Gavin Floyd knew there was something strange going on at Wrigley Field.
Sure, the Stanley Cup was in the house, as the Chicago Blackhawks party bus made another stop on its summer tour, but this had nothing to do with a celebration. This was different. Floyd realized that the baseball game had taken back the spotlight that the hockey team had been busy basking in.
He and Ted Lilly were on the way to something unbelievable. They were throwing no-hitters ... at the same time.
"I think it was the fifth inning or something like that," Floyd said as he stood at his locker after the game. "I remember both teams hitting some balls, but I wasn't really paying attention. I kind of just looked at the scoreboard and there wasn't any hits, and I was like, "Oh, that's kind of neat, but I wish we can get some more.’ "
The White Sox eventually did get a hit but it wasn't enough, as the Cubs avoided a sweep with a 1-0 win. Still, the significance of what Floyd and Lilly almost accomplished was not lost on anybody in the Sox clubhouse.
"It was crazy," Juan Pierre, who broke up Lilly’s no hitter with a ninth-inning pinch hit, said. "I was just sitting there watching and as it was unfolding, fortunately, this wasn't foreign territory for me. I've been on the bench the last couple years in [Los Angeles] so I've got my rituals of pinch hitting and stuff. It was a pitch [Lilly] probably wants back. But I did put a good swing on it and ended up breaking it up.
“It was fun to watch. Both these guys battling. Guys making plays behind them defensively. It was a good game to watch."
Ozzie Guillen felt the same way.
"I was thinking about it," he said of the double no-no’s. "But somebody's got to score. The matchup was very,very nice. Whoever paid this ticket to watch the last three games in this ballpark, it was worth it. Every penny, it was worth it because they watched some pretty good baseball."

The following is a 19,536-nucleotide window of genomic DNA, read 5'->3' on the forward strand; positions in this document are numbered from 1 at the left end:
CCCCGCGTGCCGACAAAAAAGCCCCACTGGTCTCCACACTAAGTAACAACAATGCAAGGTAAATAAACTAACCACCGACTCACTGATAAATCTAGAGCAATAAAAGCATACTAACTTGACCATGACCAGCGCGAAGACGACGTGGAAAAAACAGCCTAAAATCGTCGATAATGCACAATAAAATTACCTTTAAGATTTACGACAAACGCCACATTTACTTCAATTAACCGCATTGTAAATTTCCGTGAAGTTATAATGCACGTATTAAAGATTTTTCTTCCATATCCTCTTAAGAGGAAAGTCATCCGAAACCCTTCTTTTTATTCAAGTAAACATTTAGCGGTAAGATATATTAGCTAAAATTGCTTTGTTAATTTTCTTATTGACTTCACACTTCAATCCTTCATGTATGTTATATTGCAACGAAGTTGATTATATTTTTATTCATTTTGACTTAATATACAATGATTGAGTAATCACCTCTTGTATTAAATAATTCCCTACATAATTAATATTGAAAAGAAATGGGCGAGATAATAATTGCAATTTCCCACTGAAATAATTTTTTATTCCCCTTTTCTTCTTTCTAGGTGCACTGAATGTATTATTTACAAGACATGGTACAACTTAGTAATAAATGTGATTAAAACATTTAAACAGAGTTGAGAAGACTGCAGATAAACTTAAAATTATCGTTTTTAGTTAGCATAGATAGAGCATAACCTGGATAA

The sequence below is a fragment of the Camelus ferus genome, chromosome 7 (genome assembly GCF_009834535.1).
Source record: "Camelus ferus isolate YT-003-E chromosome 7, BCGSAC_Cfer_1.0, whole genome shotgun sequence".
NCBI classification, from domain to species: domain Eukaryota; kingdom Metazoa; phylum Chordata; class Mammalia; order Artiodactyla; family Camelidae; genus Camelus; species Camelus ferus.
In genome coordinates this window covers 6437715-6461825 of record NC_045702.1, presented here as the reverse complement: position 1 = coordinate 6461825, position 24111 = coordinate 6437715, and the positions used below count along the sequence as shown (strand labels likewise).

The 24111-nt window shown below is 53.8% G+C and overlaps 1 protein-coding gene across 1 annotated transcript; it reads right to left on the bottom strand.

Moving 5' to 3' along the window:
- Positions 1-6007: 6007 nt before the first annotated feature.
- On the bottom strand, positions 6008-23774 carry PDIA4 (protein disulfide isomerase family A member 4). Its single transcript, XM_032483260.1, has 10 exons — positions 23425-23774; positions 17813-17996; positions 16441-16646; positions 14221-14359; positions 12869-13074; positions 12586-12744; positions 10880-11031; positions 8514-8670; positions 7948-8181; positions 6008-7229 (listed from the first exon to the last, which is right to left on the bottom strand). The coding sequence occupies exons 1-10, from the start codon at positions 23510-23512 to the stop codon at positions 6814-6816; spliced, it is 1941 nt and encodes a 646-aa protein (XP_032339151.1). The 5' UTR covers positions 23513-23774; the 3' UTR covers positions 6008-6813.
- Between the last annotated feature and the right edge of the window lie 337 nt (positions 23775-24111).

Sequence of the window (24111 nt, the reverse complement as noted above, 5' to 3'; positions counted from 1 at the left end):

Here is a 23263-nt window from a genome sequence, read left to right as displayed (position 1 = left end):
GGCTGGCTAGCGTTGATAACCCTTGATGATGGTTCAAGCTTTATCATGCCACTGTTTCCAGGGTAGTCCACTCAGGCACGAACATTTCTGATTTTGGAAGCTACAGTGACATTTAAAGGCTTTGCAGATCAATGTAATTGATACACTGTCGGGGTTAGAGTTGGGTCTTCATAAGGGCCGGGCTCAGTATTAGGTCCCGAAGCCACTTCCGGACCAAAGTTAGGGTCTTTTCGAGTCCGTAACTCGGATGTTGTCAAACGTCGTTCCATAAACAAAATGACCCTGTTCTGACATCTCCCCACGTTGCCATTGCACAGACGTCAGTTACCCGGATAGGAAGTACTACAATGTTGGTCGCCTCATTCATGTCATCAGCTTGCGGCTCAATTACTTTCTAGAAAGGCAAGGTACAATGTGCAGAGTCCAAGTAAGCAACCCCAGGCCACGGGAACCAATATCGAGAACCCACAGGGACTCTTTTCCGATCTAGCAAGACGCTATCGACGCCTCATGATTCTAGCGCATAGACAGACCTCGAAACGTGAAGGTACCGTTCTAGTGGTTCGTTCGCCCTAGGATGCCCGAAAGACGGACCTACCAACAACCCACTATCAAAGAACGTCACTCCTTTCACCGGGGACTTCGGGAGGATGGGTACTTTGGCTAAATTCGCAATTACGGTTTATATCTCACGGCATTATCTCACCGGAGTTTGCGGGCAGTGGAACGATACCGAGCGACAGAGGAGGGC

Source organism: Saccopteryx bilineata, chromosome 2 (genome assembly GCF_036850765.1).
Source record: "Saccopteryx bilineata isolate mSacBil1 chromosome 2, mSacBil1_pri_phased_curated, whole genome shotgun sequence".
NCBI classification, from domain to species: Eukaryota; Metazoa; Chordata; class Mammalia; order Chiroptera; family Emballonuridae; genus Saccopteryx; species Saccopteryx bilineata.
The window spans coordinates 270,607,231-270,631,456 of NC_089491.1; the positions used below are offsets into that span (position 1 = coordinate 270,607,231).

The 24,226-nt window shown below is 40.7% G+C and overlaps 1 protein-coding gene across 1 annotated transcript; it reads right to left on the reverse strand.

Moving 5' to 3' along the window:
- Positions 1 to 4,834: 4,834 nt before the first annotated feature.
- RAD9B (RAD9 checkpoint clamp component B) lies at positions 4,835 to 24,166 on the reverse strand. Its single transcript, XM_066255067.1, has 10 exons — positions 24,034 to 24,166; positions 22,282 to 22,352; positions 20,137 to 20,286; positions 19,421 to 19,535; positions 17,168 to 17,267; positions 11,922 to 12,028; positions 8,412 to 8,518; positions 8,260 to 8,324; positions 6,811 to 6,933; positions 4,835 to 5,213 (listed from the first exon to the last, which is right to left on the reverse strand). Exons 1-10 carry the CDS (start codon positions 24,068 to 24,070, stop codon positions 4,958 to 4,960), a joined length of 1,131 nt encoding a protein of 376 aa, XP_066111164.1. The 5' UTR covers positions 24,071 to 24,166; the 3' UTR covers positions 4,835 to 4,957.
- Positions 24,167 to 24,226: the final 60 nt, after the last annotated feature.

If you thought the Sox were going to be sullen about almost getting no-hit, think again. The Sox weren’t happy with Sunday’s result, but they were focused a lot more on the positives that came out of this particular loss. Like Pierre’s big hit and Floyd probably pitching his best game of the season.
"That's where it all starts," Pierre said of the solid pitching the Sox have been getting lately. "We'll get around to swinging the bats better, but if our pitching keeps us in the game we'll be fine. They're capable of it [from] what you can see. Hopefully, they'll get it going. I don't like to talk about the pitching but everybody knows that it pretty much starts with pitching and defense."
Of course, if Pierre continues to come up with clutch hits like he did in the ninth, the White Sox will be in pretty good shape as well. Guillen said he wasn’t worried about being no-hit and had no hesitation in sending Pierre to the plate.
"I worry about winning games," Guillen said. "I put the right guy out there and the last thing going through my mind was get a hit, We’ve got to try and score in the last inning, We couldn't come through. We had an opportunity, a very good opportunity, and we couldn't finish it up."
Despite the loss, it looks like Floyd may finally be getting back on track. For Guillen, the difference in his big right-hander was easy to see.
"Strikes," he said. "Better command. He uses his breaking ball in tough situations. He's doing what we think he can do best. That's what we expect from him."
Floyd tried to put everything into perspective.
"It was a fun game for everybody, I think," he said. "Obviously, it was an intense game all the way to the end. I just wish it went our way."
With the way the Sox have been struggling over the first couple months of the season, they realize even in the shadow of defeat, there may be a light at the end of the tunnel.
"It was a good series," Pierre said. "But we've dug ourselves such a hole, when you've got a chance to sweep guys [you have to], especially getting a good pitching performance like Gavin did.
“But the guy on the other side was just as good, so you kind of just chalk this up, and taking two out of three on the road, you have to be satisfied with it."